CORK GAA CEO/secretary Kevin O’Donovan saluted Paul Kerrigan’s contribution to the red jersey.
The Nemo Rangers forward stepped away after a fantastic 13-year innings with the county senior footballers, the 2010 All-Ireland victory the stand-out achievement.
“His contribution to Cork football speaks for itself in terms of the records he achieved and the scores he got,” O’Donovan said.
“What an inspirational Paul was as well and played on in some difficult periods after Cork had success.
“There were times when he soldiered for Cork with very little thanks or very little glory in it. I think that was a testament to Paul.
“He showed a great attitude, especially in the last couple of years, when he was on the bench even though he had his All-Ireland medal.
“Any time Paul came on he definitely pushed the thing on and you have to look at his achievements with Cork and Nemo over the years to know there’s very little to add to it,” he added.
Kerrigan, though, will continue to wear the green and black of Nemo with a county final looming against Castlehaven in the new year.
“He might have two finals to look forward to next year, who knows?” O’Donovan commented.
Cork are still planning for the four county football finals in March after giving clubs that commitment of not moving dates.
But, that hinges on what Croke Park unveils in the coming weeks about the shape of the 2021 season. Is it county first followed by club or the reverse?
“If clubs came to us and wanted to play at an earlier date we would certainly look at those proposals.
“But we await the inter-county programme and what we’ll do with our county league programme.
“All we want to do is give clubs a fair chance of preparing for those county finals. There has got to be a lead-in because it’s not fair to just throw them in to finals.
“I believe all the Cork players are even better players with their club and that definitely applies to Paul because he’s given great service with more to come.”
Cork manager Ronan McCarthy completed his three-year term after the Munster final defeat by Tipperary.
“The executive will look at that pretty urgently because everyone is already making plans for next year,” O’Donovan added.
“We haven’t discussed it yet and not formally met. To be fair the team only played recently and it would be wrong to have had big talks last week. We needed things to settle, but as of this week, we will be moving on quickly to prepare for next season.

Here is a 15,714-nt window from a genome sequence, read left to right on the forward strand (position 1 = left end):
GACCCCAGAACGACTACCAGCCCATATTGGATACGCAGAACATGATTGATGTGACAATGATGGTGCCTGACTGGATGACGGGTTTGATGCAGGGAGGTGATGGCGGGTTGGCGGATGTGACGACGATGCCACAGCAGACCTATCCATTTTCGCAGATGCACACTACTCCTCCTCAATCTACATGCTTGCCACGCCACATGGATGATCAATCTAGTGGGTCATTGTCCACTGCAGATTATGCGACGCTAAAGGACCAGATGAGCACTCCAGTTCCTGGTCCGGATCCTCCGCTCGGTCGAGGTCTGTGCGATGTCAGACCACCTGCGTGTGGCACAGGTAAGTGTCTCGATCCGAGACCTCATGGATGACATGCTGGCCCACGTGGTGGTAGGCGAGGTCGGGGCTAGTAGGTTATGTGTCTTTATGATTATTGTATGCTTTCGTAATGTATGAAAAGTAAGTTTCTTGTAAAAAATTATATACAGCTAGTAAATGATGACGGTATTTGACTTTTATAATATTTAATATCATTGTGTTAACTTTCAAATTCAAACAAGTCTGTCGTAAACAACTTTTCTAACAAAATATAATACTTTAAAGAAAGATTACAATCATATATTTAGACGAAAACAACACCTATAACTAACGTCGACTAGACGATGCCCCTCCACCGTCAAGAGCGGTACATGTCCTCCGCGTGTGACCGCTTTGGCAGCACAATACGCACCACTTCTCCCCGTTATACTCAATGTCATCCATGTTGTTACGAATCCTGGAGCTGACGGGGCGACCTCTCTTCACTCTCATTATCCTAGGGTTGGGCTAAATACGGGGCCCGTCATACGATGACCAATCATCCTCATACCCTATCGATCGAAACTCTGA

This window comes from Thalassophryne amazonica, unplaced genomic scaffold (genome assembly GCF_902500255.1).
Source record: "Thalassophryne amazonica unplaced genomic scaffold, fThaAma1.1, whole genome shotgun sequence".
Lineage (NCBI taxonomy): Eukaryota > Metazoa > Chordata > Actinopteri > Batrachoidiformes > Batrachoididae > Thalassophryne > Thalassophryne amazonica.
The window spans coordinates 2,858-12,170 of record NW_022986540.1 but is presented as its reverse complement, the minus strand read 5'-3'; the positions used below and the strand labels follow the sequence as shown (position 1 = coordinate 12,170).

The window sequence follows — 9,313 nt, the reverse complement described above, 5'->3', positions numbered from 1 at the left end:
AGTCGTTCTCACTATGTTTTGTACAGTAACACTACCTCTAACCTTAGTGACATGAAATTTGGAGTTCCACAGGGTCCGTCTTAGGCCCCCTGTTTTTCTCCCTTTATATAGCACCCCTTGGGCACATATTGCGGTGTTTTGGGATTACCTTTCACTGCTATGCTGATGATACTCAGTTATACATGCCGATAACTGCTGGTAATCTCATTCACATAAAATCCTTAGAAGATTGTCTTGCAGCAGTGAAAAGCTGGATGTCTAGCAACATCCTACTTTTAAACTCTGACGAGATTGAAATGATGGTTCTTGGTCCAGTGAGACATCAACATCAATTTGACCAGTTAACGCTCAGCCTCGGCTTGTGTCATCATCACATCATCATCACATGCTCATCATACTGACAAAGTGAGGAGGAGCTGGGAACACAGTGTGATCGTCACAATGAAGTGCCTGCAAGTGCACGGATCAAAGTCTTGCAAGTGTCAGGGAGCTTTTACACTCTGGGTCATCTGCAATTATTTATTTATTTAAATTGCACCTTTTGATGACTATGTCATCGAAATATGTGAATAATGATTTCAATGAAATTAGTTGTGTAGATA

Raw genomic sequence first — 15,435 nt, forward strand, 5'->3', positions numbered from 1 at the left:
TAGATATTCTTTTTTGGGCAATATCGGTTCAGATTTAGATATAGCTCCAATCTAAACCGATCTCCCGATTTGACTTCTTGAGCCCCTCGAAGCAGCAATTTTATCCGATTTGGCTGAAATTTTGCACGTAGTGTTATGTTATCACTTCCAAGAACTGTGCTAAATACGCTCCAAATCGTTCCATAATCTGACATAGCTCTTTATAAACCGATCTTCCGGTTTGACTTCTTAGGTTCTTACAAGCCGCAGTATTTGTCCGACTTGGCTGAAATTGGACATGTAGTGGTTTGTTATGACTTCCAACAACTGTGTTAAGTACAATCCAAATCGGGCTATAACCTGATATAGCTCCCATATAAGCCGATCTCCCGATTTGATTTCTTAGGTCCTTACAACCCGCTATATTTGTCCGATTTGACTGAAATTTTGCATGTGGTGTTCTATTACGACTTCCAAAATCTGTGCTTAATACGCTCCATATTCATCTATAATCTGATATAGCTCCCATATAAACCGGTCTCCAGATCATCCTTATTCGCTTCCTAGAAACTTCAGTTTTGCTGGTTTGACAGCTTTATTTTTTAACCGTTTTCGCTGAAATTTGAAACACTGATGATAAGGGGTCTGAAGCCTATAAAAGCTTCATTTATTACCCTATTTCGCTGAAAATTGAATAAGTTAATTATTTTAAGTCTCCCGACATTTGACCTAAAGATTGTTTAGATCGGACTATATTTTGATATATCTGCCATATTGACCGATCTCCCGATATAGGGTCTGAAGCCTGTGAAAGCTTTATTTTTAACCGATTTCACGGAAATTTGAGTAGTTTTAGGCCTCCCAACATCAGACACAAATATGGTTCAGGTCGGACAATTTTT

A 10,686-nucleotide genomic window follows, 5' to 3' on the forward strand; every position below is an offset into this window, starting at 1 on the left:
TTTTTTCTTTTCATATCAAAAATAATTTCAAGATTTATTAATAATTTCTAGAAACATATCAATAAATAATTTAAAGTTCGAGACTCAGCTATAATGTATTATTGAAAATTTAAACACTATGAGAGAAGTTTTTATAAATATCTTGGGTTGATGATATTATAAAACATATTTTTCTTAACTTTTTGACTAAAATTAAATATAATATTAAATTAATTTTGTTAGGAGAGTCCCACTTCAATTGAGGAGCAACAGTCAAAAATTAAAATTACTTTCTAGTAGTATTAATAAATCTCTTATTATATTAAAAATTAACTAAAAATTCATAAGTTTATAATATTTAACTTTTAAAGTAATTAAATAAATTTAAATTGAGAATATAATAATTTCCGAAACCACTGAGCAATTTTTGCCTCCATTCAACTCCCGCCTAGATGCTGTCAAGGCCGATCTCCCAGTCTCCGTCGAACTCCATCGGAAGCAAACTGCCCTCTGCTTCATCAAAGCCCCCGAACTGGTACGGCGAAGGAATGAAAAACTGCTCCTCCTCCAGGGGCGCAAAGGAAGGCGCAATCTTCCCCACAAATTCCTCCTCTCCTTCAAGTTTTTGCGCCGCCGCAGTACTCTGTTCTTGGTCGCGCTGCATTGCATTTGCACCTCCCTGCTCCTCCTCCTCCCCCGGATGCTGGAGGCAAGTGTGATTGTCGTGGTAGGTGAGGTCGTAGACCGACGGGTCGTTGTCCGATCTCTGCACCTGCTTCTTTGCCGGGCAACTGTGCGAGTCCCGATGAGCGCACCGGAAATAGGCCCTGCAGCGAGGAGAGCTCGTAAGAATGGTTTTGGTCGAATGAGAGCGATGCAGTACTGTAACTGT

“There’s talk of the league starting at the end of February so it is a quick turnaround, but the players are still in good shape. You could only imagine how our players and management felt on Monday morning.
“It upsets me a little bit then when the public criticism gets a bit vitriolic in certain narrow places.
“My defining memory of Cork football in recent years was the league defeat in Clare almost two years ago now. That was really the game that sent us down to Division 3.
“I have seen improvements since then and while the Tipperary defeat was heart-breaking that’s a good Tipp team though we had a bad day at the office.
“We’re trying to get from Division 3 to Division 1 and beat Kerry and Dublin in the one go, but I believe we’ll have to grow into Division 2 first.”
O’Donovan admitted it was a disappointing season for the hurlers, but it wasn’t all doom and gloom.
“We did see a kick in the Dublin game even though it wasn’t of the highest level ever played in Cork, but it showed commitment and in the direction we’re going.
“New players were introduced and there was more aggression in the style of play, as well. We all know the ante was upped that day.
“It’s that word again, consistency. We get those performances every so often, like in the Gaelic Grounds last year.
“So, if that could be set as a template this maybe the year when we enter a successful era,” O’Donovan concluded.